Date walked: 28/04/2015
Time taken: 7 days
I got up at 0800 hrs after a good sleep and it was another bright but coolish day with a light breeeze. I was away by 0925 hrs and headed into Portree to re-stock supplies. I use a system similar to forces Ration Packs or Rat Packs in that each days food is packed into a large zip lock bag and I make up as many rat packs as I need. I started with 3 full ones and 4 partials. The partial being my Adventure Foods main meal and my breakfasts which are Holland and Barrett flapjacks. I figured I might not get these so had the full 7 days worth. I went into the small Coop in the centre of Portree, stopping for the obligatory harbour photograph.
I managed to get everything I needed here which saved me a walk in the wrong direction to the supermarket on the Uig road. I then went to the outdoor shop for a spare small gas cylinder. Disaster; the delivery had not arrived and I was forced to take a huge one which weighed more than 600g. For someone who takes the bare minimum and agonises over whether to take 50g items this was a shock. However I figured I was better having gas and the difference between the different sizes was about 300g or so. Don't sweat the small stuff ! Easy to say when you are not carrying it. I did comment to the shop assistant that if I bought it I wouldn't need it but if I didn't buy it I would run out in the wilderness. Prophetic words indeed !
I then went to the main square and found a bench in the sun, spread my rat packs out and proceeded to fill them with oatcakes, mars bars, snickers, cereal bars etc, throwing away all the excess packaging into a bin. I must have looked a sight to behold and all of this in front of the local police office. Food sorted, I ate a banana to ward off scurvy and a couple of calorie laden eccles cakes. I then hefted my suddenly heavy sack which also had a 1.5 liter bottle of water and headed out of town. I thought I might struggle getting water between Portree and Peinachorrain and I was right.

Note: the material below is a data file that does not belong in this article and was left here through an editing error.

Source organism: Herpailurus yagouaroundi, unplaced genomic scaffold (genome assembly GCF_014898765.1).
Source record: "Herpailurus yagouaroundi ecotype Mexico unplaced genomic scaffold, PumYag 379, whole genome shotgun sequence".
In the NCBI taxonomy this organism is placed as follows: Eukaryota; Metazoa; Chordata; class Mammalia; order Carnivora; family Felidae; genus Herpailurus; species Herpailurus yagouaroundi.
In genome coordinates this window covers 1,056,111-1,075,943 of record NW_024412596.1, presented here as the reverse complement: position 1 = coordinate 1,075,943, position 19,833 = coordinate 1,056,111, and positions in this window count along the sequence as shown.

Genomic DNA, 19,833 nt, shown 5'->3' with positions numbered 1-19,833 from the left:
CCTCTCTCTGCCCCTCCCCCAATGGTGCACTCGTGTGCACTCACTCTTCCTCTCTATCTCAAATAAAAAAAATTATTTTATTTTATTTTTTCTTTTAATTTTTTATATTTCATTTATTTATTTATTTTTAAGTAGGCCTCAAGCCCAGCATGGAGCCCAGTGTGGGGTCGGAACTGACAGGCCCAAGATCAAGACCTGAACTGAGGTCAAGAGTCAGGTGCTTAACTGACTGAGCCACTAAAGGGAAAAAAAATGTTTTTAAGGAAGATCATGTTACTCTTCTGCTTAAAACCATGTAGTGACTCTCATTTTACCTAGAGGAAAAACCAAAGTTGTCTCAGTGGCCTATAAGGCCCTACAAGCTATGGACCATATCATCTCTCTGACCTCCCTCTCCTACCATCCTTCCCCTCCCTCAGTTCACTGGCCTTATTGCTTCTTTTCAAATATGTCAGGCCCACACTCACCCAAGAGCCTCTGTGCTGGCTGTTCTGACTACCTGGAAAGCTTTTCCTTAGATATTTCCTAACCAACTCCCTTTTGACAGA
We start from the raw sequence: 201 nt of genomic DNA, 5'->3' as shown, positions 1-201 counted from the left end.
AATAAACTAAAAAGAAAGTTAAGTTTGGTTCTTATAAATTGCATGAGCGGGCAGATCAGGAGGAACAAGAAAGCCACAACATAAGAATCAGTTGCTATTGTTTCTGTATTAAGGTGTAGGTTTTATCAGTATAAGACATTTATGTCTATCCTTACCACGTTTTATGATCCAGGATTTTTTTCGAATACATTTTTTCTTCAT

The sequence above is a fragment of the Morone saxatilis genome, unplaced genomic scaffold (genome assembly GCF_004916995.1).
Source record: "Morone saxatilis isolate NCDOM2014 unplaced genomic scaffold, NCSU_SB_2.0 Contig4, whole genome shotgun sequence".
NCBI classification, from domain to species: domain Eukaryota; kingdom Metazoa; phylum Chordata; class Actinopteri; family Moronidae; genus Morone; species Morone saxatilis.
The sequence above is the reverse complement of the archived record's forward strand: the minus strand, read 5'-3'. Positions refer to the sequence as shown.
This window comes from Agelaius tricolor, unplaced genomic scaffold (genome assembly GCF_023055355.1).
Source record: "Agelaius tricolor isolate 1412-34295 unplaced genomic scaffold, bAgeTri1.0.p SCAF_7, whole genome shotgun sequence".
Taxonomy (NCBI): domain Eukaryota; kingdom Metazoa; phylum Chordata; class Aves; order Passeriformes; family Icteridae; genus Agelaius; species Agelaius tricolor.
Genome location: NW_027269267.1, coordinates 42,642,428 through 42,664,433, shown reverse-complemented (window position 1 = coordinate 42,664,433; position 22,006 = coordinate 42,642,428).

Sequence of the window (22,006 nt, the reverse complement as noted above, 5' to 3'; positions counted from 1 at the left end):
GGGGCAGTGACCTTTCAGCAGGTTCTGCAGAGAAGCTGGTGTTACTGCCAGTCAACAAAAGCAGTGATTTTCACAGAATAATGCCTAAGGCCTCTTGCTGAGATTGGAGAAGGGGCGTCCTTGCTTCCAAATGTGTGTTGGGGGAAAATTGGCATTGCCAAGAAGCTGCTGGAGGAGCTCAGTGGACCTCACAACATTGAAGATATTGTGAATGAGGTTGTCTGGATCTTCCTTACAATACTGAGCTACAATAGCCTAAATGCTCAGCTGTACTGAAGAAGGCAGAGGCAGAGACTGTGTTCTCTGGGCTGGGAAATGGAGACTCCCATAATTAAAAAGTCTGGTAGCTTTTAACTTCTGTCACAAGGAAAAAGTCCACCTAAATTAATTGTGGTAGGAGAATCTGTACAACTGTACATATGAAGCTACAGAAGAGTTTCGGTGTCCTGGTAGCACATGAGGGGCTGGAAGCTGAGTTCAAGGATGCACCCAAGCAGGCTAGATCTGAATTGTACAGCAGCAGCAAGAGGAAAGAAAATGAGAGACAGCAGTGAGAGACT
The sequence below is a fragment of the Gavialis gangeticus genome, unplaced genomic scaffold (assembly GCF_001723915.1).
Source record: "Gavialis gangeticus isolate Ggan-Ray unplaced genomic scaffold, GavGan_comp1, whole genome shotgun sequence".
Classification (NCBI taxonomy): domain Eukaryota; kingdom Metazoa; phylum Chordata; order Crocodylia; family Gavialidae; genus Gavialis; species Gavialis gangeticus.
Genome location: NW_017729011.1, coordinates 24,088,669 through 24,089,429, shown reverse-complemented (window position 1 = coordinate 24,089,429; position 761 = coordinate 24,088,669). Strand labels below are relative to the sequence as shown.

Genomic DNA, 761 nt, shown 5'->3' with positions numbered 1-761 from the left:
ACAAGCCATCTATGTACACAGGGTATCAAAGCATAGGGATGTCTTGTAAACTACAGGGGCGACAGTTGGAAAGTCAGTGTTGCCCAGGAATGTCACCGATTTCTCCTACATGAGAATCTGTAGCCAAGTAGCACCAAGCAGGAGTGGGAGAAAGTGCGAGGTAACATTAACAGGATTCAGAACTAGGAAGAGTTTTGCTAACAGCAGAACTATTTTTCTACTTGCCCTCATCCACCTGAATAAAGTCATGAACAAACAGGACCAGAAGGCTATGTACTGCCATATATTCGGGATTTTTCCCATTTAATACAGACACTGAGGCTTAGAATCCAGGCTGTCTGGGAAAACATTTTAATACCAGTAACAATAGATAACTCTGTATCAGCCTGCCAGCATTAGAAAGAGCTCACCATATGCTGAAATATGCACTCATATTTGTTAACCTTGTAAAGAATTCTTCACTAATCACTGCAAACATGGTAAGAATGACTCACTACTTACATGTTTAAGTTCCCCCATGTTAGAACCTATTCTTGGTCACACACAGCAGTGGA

I walked along the road until the Aros Centre then went down onto the foreshore and had a pleasant walk until I joined the minor road that leads to Peinachorran. Looking back the Storr still dominated the landscape.
I'm not a great fan of road walking but the guidebook said it was a quiet road. Not today, it was heaving and car after car passed in either direction. I wondered if there was a gala day or something on. I stopped for lunch at the monument at Braes by which time the wind was getting cold and I had to put my jacket back on. I reached the road end about 1400 hrs and managed to get some texts off to loved ones thinking I might get a signal as I was opposite the ferry terminal to Raasay. I also tended to a couple of hotspots on each foot before setting off along the track to Sligachan.
This was better, back in the wilds apart from the busy road at the other side of the loch. It was pleasant walking and I made good progress with the Cullins beginning to look a bit closer.
I had a quick look at the campsite as I walked through but I had always meant to go up Glen Sligachan to wild camp and I did. I stopped at the bridge and took the stock photograph of the Cuillins behind the bridge.